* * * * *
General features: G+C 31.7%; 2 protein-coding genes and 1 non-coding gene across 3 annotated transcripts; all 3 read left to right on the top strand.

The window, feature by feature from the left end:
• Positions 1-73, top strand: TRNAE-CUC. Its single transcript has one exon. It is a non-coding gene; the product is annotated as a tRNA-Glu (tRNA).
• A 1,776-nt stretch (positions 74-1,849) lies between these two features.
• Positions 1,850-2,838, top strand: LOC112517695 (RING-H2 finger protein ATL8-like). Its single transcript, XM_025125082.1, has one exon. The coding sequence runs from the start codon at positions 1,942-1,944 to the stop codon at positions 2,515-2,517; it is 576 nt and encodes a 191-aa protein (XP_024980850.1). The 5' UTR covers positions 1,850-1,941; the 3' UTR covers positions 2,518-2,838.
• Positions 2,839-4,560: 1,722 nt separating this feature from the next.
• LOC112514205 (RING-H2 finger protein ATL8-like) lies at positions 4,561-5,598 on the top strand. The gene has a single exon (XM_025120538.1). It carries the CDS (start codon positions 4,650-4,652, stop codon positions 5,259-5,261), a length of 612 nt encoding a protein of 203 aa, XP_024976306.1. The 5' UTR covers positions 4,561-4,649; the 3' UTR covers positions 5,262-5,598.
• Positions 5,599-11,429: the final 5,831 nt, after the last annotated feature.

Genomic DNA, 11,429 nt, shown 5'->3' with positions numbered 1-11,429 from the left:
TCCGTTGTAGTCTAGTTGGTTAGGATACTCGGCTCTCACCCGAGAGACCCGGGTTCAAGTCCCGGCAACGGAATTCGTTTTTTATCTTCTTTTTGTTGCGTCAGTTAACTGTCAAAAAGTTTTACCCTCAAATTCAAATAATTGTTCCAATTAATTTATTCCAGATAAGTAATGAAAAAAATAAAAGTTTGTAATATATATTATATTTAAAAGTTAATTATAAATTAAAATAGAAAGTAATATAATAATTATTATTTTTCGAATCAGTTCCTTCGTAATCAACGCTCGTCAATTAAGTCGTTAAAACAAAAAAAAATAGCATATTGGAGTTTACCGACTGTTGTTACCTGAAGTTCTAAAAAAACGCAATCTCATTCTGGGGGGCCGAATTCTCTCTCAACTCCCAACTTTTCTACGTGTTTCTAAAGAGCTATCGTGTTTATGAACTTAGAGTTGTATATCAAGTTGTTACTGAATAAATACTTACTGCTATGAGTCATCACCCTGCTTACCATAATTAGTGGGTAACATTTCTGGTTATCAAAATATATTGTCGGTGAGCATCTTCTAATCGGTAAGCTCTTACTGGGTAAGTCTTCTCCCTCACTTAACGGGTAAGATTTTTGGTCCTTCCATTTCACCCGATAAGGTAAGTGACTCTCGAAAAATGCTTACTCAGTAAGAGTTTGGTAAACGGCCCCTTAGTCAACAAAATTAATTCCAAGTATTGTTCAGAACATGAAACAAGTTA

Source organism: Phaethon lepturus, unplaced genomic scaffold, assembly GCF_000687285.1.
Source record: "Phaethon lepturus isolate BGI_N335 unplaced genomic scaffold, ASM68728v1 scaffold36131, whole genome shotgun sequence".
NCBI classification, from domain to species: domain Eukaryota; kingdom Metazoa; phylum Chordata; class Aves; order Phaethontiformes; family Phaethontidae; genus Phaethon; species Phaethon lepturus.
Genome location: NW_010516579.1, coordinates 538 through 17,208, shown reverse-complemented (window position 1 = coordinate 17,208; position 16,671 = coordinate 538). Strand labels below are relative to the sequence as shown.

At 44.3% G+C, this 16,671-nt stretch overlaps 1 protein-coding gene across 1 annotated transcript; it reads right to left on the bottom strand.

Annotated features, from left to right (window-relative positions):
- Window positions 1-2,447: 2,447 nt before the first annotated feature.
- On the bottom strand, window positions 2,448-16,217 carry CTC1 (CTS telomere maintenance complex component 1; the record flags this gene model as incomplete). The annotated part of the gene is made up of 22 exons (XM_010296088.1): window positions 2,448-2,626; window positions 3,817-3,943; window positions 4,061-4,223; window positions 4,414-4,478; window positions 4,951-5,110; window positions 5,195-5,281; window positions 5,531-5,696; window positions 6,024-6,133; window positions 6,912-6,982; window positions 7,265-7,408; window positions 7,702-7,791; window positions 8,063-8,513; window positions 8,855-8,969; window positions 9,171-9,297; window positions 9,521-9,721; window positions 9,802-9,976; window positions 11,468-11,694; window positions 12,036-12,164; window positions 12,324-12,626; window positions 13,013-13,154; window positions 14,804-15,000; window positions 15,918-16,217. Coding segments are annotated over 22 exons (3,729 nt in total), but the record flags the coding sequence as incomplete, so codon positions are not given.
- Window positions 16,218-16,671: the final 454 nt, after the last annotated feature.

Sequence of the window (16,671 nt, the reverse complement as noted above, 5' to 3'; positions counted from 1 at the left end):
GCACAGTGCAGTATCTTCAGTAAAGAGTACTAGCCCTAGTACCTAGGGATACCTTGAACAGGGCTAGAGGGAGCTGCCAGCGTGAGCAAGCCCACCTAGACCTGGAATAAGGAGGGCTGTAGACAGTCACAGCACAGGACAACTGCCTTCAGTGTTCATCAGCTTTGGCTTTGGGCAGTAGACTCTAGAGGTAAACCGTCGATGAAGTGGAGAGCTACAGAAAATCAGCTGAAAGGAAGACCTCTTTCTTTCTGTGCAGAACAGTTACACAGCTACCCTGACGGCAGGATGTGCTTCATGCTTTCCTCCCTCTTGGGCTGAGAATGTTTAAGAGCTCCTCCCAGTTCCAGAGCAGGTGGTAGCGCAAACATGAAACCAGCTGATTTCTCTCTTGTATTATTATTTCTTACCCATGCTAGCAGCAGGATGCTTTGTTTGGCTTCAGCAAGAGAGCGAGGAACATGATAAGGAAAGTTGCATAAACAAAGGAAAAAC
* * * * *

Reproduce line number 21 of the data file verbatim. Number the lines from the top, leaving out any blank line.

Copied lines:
GCACAGTGCAGTATCTTCAGTAAAGAGTACTAGCCCTAGTACCTAGGGATACCTTGAACAGGGCTAGAGGGAGCTGCCAGCGTGAGCAAGCCCACCTAGACCTGGAATAAGGAGGGCTGTAGACAGTCACAGCACAGGACAACTGCCTTCAGTGTTCATCAGCTTTGGCTTTGGGCAGTAGACTCTAGAGGTAAACCGTCGATGAAGTGGAGAGCTACAGAAAATCAGCTGAAAGGAAGACCTCTTTCTTTCTGTGCAGAACAGTTACACAGCTACCCTGACGGCAGGATGTGCTTCATGCTTTCCTCCCTCTTGGGCTGAGAATGTTTAAGAGCTCCTCCCAGTTCCAGAGCAGGTGGTAGCGCAAACATGAAACCAGCTGATTTCTCTCTTGTATTATTATTTCTTACCCATGCTAGCAGCAGGATGCTTTGTTTGGCTTCAGCAAGAGAGCGAGGAACATGATAAGGAAAGTTGCATAAACAAAGGAAAAAC